Second, make your way to Ming’s Tomb. Emperors of the Ming Dynasty are buried here – 13 Ming emperors to be exact and it is a UNESCO World Heritage site if that makes a difference for you. Again, the historical significance is enough to encourage a visit and it can be done on the same day as the Mausoleum as they are close by each other. The inner red gate leads to the “souls who are deceased” so stop here. Take a moment. Remember where you are…the history. For me, it was the little train ride through the shady forest, the meander through the park, the reflections of the trees in the still waters surrounding the mausoleum, the dark tunnel of stairs through the mausoleum where so many had walked before me that it felt like secrets were buried in the walls, the view looking down from the top, the aroma of the trees and flower blossoms and the statues from long ago said to be there to pay homage and to provide protection, that did it for me.

I would encourage a trip here any day but would recommend a time when it is cooler like winter, spring or fall as 100+ is a difficult time to climb the stairs and hike through the Purple Mountain and/or the Tianshou Mountain. Having said that, it cools way down in the evening to like the 90s so try that time if you can. Also, to be at the Ming Tombs near closing time on an excruciatingly hot day means less tourists and I actually got some photographs with no people in them and there is something to be said about that anywhere in the world but most especially in Mainland China!!!!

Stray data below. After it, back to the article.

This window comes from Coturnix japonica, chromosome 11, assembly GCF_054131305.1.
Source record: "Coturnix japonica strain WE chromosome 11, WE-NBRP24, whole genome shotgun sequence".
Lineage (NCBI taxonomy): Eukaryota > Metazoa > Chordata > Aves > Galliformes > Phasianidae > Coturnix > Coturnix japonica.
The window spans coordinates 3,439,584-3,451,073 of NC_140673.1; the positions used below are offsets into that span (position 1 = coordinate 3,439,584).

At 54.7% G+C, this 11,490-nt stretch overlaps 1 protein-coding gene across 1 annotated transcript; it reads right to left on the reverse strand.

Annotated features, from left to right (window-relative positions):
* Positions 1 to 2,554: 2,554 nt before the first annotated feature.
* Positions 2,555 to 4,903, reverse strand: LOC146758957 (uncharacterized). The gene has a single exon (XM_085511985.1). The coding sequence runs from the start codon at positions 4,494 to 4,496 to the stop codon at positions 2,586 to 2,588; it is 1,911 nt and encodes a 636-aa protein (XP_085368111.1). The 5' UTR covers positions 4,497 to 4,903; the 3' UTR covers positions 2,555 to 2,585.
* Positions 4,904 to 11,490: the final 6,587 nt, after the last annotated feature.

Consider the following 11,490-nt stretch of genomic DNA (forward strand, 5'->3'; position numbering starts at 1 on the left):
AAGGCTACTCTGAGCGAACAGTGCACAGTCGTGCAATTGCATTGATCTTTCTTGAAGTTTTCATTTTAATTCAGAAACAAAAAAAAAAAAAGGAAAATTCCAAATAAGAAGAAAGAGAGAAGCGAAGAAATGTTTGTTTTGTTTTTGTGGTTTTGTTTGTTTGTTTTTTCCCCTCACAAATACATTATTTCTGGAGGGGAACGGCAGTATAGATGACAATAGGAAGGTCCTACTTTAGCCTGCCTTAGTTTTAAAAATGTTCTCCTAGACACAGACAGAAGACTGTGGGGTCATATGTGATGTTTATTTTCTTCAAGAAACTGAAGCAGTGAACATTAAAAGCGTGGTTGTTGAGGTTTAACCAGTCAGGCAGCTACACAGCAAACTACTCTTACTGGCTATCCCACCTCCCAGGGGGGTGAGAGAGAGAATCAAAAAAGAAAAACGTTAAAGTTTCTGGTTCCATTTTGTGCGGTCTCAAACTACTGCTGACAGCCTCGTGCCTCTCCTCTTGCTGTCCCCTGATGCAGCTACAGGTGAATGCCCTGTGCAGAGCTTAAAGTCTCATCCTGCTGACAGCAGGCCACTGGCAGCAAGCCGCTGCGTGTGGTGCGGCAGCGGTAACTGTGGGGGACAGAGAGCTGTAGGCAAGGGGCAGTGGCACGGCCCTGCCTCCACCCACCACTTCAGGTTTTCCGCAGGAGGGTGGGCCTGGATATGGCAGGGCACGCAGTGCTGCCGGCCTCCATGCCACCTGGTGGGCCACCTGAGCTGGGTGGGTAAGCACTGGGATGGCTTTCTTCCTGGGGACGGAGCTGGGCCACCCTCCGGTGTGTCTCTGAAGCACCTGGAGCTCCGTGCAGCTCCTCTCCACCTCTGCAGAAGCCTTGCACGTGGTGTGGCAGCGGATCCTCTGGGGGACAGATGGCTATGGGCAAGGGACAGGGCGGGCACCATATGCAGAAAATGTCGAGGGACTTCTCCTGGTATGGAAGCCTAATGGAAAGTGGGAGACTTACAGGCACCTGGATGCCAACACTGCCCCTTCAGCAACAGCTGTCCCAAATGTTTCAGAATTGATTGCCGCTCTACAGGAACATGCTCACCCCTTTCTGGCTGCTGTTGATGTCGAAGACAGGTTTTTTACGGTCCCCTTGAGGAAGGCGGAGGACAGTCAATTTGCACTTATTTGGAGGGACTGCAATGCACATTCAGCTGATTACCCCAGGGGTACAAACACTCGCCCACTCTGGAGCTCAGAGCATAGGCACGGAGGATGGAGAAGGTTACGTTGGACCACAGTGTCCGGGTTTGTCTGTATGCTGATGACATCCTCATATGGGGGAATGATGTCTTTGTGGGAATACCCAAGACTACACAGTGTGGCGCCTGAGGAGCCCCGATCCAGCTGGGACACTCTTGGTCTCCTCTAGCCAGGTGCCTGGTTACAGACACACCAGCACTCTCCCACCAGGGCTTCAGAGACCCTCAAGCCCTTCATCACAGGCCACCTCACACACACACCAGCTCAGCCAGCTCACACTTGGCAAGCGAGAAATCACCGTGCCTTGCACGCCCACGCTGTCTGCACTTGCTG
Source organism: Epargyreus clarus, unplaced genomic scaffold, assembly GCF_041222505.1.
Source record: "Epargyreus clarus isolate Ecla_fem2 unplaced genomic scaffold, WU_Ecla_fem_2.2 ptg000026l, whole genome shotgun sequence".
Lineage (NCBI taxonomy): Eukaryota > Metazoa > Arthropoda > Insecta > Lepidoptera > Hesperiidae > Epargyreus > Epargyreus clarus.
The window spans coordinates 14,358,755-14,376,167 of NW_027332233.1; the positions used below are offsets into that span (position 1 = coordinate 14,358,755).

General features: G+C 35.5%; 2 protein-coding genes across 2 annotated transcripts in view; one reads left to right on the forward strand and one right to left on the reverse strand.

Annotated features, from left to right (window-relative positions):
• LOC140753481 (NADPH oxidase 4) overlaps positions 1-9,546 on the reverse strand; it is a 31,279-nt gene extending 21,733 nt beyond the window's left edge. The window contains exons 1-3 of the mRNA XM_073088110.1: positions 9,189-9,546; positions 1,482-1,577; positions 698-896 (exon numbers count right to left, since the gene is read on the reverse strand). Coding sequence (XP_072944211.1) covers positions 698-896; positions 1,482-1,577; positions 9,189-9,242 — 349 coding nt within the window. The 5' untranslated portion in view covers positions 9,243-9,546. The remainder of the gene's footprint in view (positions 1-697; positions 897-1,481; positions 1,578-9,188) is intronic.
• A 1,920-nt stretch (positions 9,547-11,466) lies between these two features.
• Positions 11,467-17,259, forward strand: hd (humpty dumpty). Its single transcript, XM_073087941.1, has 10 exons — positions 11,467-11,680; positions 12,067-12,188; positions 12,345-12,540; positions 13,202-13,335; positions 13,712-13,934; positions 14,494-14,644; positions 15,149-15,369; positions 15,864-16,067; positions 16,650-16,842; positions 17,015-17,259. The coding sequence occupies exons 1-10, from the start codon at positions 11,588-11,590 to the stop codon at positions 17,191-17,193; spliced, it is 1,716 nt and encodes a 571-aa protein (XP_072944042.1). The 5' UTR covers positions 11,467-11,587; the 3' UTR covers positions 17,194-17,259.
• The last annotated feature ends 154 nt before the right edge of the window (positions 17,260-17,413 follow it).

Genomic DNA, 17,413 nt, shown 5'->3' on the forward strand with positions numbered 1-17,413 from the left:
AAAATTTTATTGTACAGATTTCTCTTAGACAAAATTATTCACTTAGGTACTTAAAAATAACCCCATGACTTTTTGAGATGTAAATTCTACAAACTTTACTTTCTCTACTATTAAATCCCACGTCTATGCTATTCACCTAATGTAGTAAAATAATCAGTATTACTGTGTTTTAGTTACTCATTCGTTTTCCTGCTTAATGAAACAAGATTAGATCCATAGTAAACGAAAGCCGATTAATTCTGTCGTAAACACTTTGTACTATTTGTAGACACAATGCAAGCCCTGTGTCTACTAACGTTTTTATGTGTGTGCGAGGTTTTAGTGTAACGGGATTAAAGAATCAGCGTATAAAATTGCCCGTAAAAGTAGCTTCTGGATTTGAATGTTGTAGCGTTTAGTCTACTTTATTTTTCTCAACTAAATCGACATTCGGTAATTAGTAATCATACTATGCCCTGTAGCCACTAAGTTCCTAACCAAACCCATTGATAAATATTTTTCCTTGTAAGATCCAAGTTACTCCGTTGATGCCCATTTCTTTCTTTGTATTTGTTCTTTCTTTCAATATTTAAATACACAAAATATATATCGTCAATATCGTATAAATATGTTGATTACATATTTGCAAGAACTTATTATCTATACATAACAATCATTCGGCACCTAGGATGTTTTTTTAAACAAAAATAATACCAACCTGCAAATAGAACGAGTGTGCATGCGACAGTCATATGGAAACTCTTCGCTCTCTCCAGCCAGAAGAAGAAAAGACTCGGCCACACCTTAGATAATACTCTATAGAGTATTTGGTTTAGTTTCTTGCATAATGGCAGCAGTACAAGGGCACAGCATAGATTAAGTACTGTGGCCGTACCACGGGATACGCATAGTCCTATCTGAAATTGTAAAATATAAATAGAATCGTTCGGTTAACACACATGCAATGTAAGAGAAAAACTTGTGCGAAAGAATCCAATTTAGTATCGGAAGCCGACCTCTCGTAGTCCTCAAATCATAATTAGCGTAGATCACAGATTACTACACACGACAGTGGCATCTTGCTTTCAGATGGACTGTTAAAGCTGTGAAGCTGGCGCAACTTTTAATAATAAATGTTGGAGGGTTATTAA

Third, if it’s open, which it wasn’t for me (and on a Saturday if you can believe it), go go go to the Memorial Hall where the remains of 300,000 Chinese who were massacred by the Japanese were uncovered. Talk about insensate brutality. Of course, as we know, there was a lot of that leading up to and during WWII by several different regimes. Here, the Rape of Nanking, as it was called, was six weeks of rape, torture and murder by Japanese troops against the Chinese back in 1937. The city was left in ruins and it took decades for them to recover. Take the time, if you can, to learn about what happened here and pray that others will do the same in hopes that history will not repeat itself. (Think of the populace’s growing opinion of Muslims as a whole given the acts of a few and pray we don’t do this kind of thing again.)